We retraced our path just a little bit, to snap a photo of the mountains in which our camp site was nestled.
Lone Mountain, a little further on.
Soon, we found ourselves on Beaver Rim, our view of the badlands to the north, spectacular. We'd stop several times as we made our way along the undulating two-track as it followed the fence line, each time sure that the view couldn't get any better. Each time, proving ourselves wrong.
We are somewhere.
An interesting pillar.
A playground of pockets.
Oh look, we're somewhere else now.
Along the way - as we'd experienced along the entire route so far, and would until the end - the primary hoofed inhabitants were pronghorn. Far outnumbering deer and even cows, this guy decided that he'd escort us for a mile or so at 30mph. It was a fun couple of minutes, for both of us!
Besides the view over the edge, the up-and-down nature of the plateau we were on meant that we could see the twists and turns of the road before as it wound its way through the green grass and sage. Up one rise and down another, we slalomed across the hillsides, the morning air still cool enough for our windows to be open.
Up we go.
Down we come.
Out to the point at the Beaver Rim Overlook.
A good place to enjoy the last of our cherries.
Eventually the road turned away from Beaver Rim as we passed the halfway point of this stage and turned southeast towards the town of Atlantic City. Only one of us remembers this part of the route, as the curvy nature of the road and sweet smell of wildflowers pushing into the cab was apparently just right for rocking a passenger to sleep.
Here and there, we crossed paved roads. Nearly all of them were protected by these fences that assisted in arresting blowing snow during the winter months.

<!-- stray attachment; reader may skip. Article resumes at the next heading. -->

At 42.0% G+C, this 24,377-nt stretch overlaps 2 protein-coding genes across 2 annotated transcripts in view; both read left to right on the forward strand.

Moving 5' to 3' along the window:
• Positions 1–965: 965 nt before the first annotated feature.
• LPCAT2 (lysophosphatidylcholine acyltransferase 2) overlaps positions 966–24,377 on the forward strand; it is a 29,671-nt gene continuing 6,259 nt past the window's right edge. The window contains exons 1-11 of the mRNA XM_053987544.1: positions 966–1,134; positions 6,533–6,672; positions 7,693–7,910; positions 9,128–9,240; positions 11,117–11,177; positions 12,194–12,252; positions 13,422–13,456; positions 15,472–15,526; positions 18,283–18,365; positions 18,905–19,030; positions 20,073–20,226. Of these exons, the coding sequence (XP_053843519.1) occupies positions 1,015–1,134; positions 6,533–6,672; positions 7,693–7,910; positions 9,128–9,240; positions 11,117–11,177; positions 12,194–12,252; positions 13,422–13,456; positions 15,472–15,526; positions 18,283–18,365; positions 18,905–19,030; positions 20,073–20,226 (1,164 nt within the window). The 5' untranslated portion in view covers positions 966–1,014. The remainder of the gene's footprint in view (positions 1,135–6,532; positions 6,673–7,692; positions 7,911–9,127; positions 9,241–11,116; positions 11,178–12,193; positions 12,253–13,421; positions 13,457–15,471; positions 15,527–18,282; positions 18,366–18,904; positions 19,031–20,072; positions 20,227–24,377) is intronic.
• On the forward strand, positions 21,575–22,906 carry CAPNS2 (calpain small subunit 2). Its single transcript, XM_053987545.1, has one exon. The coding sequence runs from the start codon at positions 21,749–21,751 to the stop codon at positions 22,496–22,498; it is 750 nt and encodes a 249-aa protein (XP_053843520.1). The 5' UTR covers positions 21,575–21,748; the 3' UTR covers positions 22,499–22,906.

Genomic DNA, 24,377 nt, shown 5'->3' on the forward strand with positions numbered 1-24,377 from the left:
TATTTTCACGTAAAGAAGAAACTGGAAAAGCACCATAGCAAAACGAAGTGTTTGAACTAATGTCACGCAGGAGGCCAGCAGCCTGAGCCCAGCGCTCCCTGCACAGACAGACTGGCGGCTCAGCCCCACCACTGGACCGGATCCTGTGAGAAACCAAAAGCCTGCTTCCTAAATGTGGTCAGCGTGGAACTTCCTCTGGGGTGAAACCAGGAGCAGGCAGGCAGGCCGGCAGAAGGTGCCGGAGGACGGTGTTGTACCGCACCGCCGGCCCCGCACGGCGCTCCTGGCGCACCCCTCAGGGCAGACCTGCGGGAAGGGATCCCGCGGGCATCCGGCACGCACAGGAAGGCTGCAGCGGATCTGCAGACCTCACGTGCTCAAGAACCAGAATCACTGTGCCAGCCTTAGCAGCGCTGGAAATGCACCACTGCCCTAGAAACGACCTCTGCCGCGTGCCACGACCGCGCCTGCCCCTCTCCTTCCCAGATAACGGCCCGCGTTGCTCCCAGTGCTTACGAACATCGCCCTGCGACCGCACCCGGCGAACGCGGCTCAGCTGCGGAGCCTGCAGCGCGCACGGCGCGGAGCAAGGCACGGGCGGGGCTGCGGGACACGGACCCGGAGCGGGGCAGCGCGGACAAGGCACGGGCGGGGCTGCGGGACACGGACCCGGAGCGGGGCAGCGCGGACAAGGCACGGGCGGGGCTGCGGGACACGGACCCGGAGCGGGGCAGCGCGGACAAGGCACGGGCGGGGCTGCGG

Even in the desert basins, it was spring! I think this is a Bitterroot Lewisia.
It was here - as we were perhaps 15 miles away from Atlantic City - that we noticed a BLM sign along the side of the road, marking one of the many offshoots from the BDR route: Gillespie Place. No distance nor direction beyond the sign was mentioned, but a line recommending a high clearance 4x4 was enough to get our attention. A quick look at our GPS showed that - even if we never found the Gillespie Place - we'd meet up with the Oregon Trail if we took the detour, so I turned the front wheels and we set off in a new direction.
I think this is the largest grouse we've ever seen.
As we stopped to photograph the grouse (?), I happened to spot a roof nestled behind a rise a little to our left. Not knowing for sure, but suspecting that it could be what we were after, I stealthily navigated us in that direction, despite direction from my copilot that, "The Oregon Trail is to the right [the other way]."
We've arrived at the Gillespie Place.